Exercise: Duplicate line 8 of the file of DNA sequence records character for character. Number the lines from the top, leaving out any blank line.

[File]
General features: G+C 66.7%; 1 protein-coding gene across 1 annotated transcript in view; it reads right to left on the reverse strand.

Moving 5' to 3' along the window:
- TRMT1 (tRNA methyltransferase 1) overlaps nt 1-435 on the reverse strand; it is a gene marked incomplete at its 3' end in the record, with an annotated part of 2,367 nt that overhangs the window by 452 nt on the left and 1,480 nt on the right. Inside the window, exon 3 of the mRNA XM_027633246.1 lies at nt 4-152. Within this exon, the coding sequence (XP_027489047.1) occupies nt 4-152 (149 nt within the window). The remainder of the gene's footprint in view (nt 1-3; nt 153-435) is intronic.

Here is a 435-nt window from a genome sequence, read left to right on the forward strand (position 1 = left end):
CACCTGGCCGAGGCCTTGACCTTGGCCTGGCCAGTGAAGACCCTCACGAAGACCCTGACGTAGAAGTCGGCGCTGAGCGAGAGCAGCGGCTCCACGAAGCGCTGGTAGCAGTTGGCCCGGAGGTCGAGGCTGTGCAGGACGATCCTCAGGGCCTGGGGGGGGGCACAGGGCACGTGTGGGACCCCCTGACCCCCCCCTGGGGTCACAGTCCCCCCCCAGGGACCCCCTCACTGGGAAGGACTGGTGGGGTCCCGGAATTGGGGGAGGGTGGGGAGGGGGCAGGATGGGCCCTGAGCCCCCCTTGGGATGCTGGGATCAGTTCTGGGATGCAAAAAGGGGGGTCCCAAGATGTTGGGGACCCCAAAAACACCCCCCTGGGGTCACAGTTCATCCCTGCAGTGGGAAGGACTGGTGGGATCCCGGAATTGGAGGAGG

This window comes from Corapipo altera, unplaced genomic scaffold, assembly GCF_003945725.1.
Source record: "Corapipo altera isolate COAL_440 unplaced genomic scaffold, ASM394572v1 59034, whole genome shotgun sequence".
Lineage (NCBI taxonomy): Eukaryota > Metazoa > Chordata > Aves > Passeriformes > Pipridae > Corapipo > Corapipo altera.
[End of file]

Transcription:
Lineage (NCBI taxonomy): Eukaryota > Metazoa > Chordata > Aves > Passeriformes > Pipridae > Corapipo > Corapipo altera.